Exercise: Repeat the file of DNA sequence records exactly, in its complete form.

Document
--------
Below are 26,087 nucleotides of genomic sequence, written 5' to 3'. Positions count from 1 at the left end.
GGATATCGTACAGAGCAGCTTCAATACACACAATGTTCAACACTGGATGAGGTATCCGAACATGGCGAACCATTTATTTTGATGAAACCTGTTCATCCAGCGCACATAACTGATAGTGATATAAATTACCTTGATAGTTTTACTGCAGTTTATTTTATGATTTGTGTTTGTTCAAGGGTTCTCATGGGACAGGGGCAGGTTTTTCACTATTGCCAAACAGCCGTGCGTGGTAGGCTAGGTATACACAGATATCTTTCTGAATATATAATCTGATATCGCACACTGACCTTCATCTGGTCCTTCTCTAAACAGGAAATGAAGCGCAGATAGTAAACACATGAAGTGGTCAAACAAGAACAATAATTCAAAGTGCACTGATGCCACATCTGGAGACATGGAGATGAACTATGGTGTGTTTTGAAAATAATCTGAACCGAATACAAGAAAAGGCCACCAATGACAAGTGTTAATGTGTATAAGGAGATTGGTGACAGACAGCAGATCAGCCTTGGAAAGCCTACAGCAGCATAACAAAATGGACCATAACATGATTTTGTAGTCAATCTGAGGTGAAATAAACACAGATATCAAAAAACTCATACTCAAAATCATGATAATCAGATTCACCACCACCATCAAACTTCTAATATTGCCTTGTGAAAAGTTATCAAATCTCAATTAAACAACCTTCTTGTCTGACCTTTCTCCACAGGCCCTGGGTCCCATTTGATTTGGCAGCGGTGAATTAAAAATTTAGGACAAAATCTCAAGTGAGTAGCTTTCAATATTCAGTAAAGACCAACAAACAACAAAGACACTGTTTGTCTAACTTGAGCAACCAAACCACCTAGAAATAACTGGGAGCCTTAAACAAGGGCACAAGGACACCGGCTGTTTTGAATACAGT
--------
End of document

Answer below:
Below are 26,087 nucleotides of genomic sequence, written 5' to 3'. Positions count from 1 at the left end.
GGATATCGTACAGAGCAGCTTCAATACACACAATGTTCAACACTGGATGAGGTATCCGAACATGGCGAACCATTTATTTTGATGAAACCTGTTCATCCAGCGCACATAACTGATAGTGATATAAATTACCTTGATAGTTTTACTGCAGTTTATTTTATGATTTGTGTTTGTTCAAGGGTTCTCATGGGACAGGGGCAGGTTTTTCACTATTGCCAAACAGCCGTGCGTGGTAGGCTAGGTATACACAGATATCTTTCTGAATATATAATCTGATATCGCACACTGACCTTCATCTGGTCCTTCTCTAAACAGGAAATGAAGCGCAGATAGTAAACACATGAAGTGGTCAAACAAGAACAATAATTCAAAGTGCACTGATGCCACATCTGGAGACATGGAGATGAACTATGGTGTGTTTTGAAAATAATCTGAACCGAATACAAGAAAAGGCCACCAATGACAAGTGTTAATGTGTATAAGGAGATTGGTGACAGACAGCAGATCAGCCTTGGAAAGCCTACAGCAGCATAACAAAATGGACCATAACATGATTTTGTAGTCAATCTGAGGTGAAATAAACACAGATATCAAAAAACTCATACTCAAAATCATGATAATCAGATTCACCACCACCATCAAACTTCTAATATTGCCTTGTGAAAAGTTATCAAATCTCAATTAAACAACCTTCTTGTCTGACCTTTCTCCACAGGCCCTGGGTCCCATTTGATTTGGCAGCGGTGAATTAAAAATTTAGGACAAAATCTCAAGTGAGTAGCTTTCAATATTCAGTAAAGACCAACAAACAACAAAGACACTGTTTGTCTAACTTGAGCAACCAAACCACCTAGAAATAACTGGGAGCCTTAAACAAGGGCACAAGGACACCGGCTGTTTTGAATACAGT